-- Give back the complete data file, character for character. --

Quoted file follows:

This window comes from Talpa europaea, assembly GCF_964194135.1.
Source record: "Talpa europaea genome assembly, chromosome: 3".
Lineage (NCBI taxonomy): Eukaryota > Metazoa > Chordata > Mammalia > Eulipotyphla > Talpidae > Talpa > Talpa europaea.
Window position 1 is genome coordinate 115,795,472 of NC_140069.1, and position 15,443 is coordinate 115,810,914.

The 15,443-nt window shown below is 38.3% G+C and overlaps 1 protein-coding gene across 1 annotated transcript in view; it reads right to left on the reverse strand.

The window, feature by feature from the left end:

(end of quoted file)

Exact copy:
This window comes from Talpa europaea, assembly GCF_964194135.1.
Source record: "Talpa europaea genome assembly, chromosome: 3".
Lineage (NCBI taxonomy): Eukaryota > Metazoa > Chordata > Mammalia > Eulipotyphla > Talpidae > Talpa > Talpa europaea.
Window position 1 is genome coordinate 115,795,472 of NC_140069.1, and position 15,443 is coordinate 115,810,914.

The 15,443-nt window shown below is 38.3% G+C and overlaps 1 protein-coding gene across 1 annotated transcript in view; it reads right to left on the reverse strand.

The window, feature by feature from the left end: